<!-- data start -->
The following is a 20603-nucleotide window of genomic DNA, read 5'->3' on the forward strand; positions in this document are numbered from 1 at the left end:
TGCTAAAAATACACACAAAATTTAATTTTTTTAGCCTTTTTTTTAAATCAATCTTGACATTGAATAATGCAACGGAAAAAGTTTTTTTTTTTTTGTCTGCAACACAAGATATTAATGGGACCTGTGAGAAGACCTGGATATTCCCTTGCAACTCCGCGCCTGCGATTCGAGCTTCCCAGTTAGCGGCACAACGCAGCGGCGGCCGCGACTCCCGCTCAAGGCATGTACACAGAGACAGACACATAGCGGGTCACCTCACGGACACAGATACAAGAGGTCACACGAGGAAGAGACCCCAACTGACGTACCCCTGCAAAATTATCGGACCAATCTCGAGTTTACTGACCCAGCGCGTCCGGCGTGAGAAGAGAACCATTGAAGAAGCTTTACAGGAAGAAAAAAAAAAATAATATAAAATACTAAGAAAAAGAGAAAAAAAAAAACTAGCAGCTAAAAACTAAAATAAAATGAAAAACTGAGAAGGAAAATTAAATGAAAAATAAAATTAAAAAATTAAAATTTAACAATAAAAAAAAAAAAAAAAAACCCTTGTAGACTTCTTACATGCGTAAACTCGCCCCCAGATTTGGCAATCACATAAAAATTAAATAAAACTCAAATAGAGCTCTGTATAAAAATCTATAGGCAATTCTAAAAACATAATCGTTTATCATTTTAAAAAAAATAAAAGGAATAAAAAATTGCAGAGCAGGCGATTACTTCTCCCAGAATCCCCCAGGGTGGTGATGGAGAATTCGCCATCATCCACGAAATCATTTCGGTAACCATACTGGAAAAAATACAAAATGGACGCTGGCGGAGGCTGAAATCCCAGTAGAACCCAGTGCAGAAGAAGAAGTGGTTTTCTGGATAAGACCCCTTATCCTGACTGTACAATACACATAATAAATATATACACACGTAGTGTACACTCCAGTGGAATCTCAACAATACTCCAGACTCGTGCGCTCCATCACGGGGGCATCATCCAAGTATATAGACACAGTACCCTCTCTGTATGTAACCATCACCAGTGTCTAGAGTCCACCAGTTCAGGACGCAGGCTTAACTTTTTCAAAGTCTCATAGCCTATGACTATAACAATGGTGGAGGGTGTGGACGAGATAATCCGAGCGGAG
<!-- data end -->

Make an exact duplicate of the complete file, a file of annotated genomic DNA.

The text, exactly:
The following is a 20603-nucleotide window of genomic DNA, read 5'->3' on the forward strand; positions in this document are numbered from 1 at the left end:
TGCTAAAAATACACACAAAATTTAATTTTTTTAGCCTTTTTTTTAAATCAATCTTGACATTGAATAATGCAACGGAAAAAGTTTTTTTTTTTTTGTCTGCAACACAAGATATTAATGGGACCTGTGAGAAGACCTGGATATTCCCTTGCAACTCCGCGCCTGCGATTCGAGCTTCCCAGTTAGCGGCACAACGCAGCGGCGGCCGCGACTCCCGCTCAAGGCATGTACACAGAGACAGACACATAGCGGGTCACCTCACGGACACAGATACAAGAGGTCACACGAGGAAGAGACCCCAACTGACGTACCCCTGCAAAATTATCGGACCAATCTCGAGTTTACTGACCCAGCGCGTCCGGCGTGAGAAGAGAACCATTGAAGAAGCTTTACAGGAAGAAAAAAAAAAATAATATAAAATACTAAGAAAAAGAGAAAAAAAAAAACTAGCAGCTAAAAACTAAAATAAAATGAAAAACTGAGAAGGAAAATTAAATGAAAAATAAAATTAAAAAATTAAAATTTAACAATAAAAAAAAAAAAAAAAAACCCTTGTAGACTTCTTACATGCGTAAACTCGCCCCCAGATTTGGCAATCACATAAAAATTAAATAAAACTCAAATAGAGCTCTGTATAAAAATCTATAGGCAATTCTAAAAACATAATCGTTTATCATTTTAAAAAAAATAAAAGGAATAAAAAATTGCAGAGCAGGCGATTACTTCTCCCAGAATCCCCCAGGGTGGTGATGGAGAATTCGCCATCATCCACGAAATCATTTCGGTAACCATACTGGAAAAAATACAAAATGGACGCTGGCGGAGGCTGAAATCCCAGTAGAACCCAGTGCAGAAGAAGAAGTGGTTTTCTGGATAAGACCCCTTATCCTGACTGTACAATACACATAATAAATATATACACACGTAGTGTACACTCCAGTGGAATCTCAACAATACTCCAGACTCGTGCGCTCCATCACGGGGGCATCATCCAAGTATATAGACACAGTACCCTCTCTGTATGTAACCATCACCAGTGTCTAGAGTCCACCAGTTCAGGACGCAGGCTTAACTTTTTCAAAGTCTCATAGCCTATGACTATAACAATGGTGGAGGGTGTGGACGAGATAATCCGAGCGGAG